Agreement between the 4-biopsy reference score and score estimates based on one, two or three of the reference biopsies was evaluated. The 1-, 2- and 3-biopsy scores were calculated using the same methodology as the 4-biopsy reference score. Pre-defined subgroup analyses were conducted according to endoscopic disease activity (Mayo Clinic Endoscopic Subscore of 0 vs ≥1).

Agreement was evaluated using a bivariate errors-in-variable regression approach that generated tolerance intervals.[19] The tolerance interval is defined as the prediction interval which contains 95% of the population differences. Agreement is satisfied if the tolerance interval is completely contained in the acceptance interval, which was defined as ±0.25 standard deviation of the maximum reference score of each index. Thus, the acceptance intervals for the RHI, GS and VAS ranged from −7.50 to 7.50 and −8.25 to 8.25; −1.25 to 1.25; and −2.25 to 2.25 and −2.42 to 2.42; respectively.

In addition to evaluating agreement, we compared the rate of histological remission (RHI score ≤3 with neither lamina propria nor epithelial neutrophils) and mean RHI scores with corresponding standard deviations (SD) in the 4-biopsy reference score group to the 1-, 2- and 3-biopsy groups respectively. Continuous data, categorical data, binary data with small cells, and non-normal continuous data were tested using the t test, chi-square test, Fisher's exact test and Wilcoxon rank test respectively.

We also evaluated the relationship between biopsy number and endoscopic (as measured by the Mayo Clinic Endoscopic Subscore) and clinical (as measured by the Partial Mayo Clinic Score) disease activity to explore whether the number of biopsies procured was influenced by disease activity. A linear relationship between the variables would indicate that disease activity influenced number of biopsies procured, whereas a lack of a linear relationship would suggest disease activity did not influence number of biopsies procured.

Effect of Biopsy Location on Estimates of Histological Inflammation. For the disease location analysis, data from patients with extensive ulcerative colitis who had at least three biopsies collected from both the rectosigmoid colon and colonic segments proximal to the splenic flexure were used to evaluate whether biopsy location had an impact on estimates of histological disease activity. For this analysis, a minimum of three biopsies, rather than four, was chosen to ensure an adequate sample size given that only a subset of biobank patients had samples taken from colonic segments proximal to the splenic flexure.

Accordingly, a "total reference score," the composite of the worst item-level ratings across all available biopsies, was calculated for the rectosigmoid colon, and for colonic segments proximal to the splenic flexure, using the RHI, GS and VAS. Agreement between the "total reference" score from the rectosigmoid colon and colonic segments proximal to the splenic flexure was assessed using the bivariate errors approach described above. The rate of histological remission (RHI score ≤3 with neither lamina propria nor epithelial neutrophils) in the rectosigmoid-only biopsy group compared to the group with biopsies taken from all colonic segments was also evaluated using the methods described above.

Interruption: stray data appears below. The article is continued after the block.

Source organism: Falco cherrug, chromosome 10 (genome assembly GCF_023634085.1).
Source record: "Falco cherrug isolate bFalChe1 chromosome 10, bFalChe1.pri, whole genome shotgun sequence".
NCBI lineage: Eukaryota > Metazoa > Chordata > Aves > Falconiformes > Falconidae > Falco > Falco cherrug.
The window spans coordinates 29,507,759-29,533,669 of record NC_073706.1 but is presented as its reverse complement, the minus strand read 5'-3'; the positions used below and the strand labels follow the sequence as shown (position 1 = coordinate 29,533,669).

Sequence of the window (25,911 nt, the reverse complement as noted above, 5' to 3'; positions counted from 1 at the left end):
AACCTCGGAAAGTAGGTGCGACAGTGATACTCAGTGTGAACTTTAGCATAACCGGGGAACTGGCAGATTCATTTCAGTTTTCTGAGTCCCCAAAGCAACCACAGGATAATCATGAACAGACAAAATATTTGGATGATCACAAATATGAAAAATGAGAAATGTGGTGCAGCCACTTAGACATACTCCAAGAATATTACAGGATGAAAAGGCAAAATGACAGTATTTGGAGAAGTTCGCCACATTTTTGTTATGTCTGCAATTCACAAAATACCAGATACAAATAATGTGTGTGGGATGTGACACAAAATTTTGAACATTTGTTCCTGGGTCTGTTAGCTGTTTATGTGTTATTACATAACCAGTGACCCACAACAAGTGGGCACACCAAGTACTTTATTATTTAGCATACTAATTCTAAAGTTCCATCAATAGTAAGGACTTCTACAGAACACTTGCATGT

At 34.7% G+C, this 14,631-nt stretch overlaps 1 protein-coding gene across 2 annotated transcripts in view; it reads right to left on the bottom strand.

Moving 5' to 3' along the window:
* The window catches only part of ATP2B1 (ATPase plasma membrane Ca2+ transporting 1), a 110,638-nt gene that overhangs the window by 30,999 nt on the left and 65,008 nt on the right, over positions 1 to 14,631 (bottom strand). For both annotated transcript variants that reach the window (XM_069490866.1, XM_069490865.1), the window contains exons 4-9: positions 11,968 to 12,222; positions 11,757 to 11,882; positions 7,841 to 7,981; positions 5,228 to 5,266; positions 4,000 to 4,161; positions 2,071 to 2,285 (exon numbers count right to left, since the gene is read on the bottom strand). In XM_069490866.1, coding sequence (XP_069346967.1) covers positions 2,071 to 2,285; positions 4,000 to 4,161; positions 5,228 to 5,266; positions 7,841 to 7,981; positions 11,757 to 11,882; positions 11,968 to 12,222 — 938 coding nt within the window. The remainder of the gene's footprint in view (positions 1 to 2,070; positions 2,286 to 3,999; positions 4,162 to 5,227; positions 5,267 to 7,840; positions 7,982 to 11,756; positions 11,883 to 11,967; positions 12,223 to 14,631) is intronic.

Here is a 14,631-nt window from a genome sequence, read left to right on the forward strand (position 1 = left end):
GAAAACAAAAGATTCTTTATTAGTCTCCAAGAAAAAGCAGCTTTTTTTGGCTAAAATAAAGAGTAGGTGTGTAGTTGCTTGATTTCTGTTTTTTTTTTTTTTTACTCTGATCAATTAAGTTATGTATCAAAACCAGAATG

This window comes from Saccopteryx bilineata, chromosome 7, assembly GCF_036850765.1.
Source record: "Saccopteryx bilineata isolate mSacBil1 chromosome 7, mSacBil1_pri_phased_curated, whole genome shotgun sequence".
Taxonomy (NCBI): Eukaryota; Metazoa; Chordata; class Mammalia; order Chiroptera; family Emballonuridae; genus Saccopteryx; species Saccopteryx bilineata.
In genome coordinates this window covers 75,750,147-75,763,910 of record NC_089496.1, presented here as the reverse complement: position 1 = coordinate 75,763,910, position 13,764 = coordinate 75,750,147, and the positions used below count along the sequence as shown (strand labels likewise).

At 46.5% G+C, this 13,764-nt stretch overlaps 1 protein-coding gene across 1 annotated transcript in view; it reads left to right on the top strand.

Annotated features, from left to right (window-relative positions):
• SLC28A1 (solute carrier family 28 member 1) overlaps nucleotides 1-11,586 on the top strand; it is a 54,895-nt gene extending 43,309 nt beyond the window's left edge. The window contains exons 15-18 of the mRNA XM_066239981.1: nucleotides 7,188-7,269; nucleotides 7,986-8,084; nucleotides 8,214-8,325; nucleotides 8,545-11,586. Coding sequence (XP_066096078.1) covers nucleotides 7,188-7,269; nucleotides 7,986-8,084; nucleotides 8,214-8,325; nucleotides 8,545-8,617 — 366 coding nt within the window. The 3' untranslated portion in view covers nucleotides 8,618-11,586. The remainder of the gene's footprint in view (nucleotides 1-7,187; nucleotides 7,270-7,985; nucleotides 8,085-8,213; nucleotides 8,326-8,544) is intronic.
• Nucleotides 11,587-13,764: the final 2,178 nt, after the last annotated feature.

Construct Validity of Histological Measures. The construct validity of the differing approaches to histological scoring was compared by calculating the correlation between centrally read histological (ie the RHI, GS and VAS) centrally read endoscopic (ie the centrally read Mayo Clinic Endoscopic Subscore and Ulcerative Colitis Endoscopic Index of Severity), and clinical (ie the PCMS, stool frequency subscore, rectal bleeding subscore) measures of disease activity. Validity was quantified based on the point estimates of the correlation coefficients and associated 95% confidence intervals, which were obtained using bootstrap methods. All of the study population was included in these analyses, and the results were stratified according to endoscopic (as measured by the Mayo Clinic Endoscopic Subscore) and clinical (as measured by the Partial Mayo Clinic Score and rectal bleeding subscore) disease activity.


All patients included in the University of California, San Diego biobank provided written informed consent. The institutional review board at University of California, San Diego approved the study protocol and materials. All subject data were de-identified and anonymised prior to being uploaded for central reading. The study was conducted in compliance with the Declaration of Helsinki.